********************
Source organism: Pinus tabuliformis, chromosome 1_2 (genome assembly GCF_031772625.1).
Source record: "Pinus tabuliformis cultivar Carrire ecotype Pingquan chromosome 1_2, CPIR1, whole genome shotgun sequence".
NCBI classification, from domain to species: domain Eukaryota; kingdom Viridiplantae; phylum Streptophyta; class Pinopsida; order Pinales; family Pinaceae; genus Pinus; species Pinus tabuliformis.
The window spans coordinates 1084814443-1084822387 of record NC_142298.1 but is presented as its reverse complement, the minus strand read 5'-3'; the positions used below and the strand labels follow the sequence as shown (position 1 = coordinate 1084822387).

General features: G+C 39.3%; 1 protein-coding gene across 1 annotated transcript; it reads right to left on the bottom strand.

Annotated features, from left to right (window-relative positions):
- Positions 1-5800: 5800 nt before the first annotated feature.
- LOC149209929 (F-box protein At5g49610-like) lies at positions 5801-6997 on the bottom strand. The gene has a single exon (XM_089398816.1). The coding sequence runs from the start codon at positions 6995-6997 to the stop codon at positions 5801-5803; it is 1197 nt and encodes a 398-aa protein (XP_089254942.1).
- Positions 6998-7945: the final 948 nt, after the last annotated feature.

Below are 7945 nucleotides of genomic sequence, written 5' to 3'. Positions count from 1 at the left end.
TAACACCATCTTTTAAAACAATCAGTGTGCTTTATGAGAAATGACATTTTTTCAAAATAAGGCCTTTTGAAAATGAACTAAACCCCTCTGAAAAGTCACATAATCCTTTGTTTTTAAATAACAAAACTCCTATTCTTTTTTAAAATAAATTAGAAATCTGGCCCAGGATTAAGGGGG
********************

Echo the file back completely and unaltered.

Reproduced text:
Source organism: Pinus tabuliformis, chromosome 1_2 (genome assembly GCF_031772625.1).
Source record: "Pinus tabuliformis cultivar Carrire ecotype Pingquan chromosome 1_2, CPIR1, whole genome shotgun sequence".
NCBI classification, from domain to species: domain Eukaryota; kingdom Viridiplantae; phylum Streptophyta; class Pinopsida; order Pinales; family Pinaceae; genus Pinus; species Pinus tabuliformis.
The window spans coordinates 1084814443-1084822387 of record NC_142298.1 but is presented as its reverse complement, the minus strand read 5'-3'; the positions used below and the strand labels follow the sequence as shown (position 1 = coordinate 1084822387).

General features: G+C 39.3%; 1 protein-coding gene across 1 annotated transcript; it reads right to left on the bottom strand.

Annotated features, from left to right (window-relative positions):
- Positions 1-5800: 5800 nt before the first annotated feature.
- LOC149209929 (F-box protein At5g49610-like) lies at positions 5801-6997 on the bottom strand. The gene has a single exon (XM_089398816.1). The coding sequence runs from the start codon at positions 6995-6997 to the stop codon at positions 5801-5803; it is 1197 nt and encodes a 398-aa protein (XP_089254942.1).
- Positions 6998-7945: the final 948 nt, after the last annotated feature.

Below are 7945 nucleotides of genomic sequence, written 5' to 3'. Positions count from 1 at the left end.
TAACACCATCTTTTAAAACAATCAGTGTGCTTTATGAGAAATGACATTTTTTCAAAATAAGGCCTTTTGAAAATGAACTAAACCCCTCTGAAAAGTCACATAATCCTTTGTTTTTAAATAACAAAACTCCTATTCTTTTTTAAAATAAATTAGAAATCTGGCCCAGGATTAAGGGGG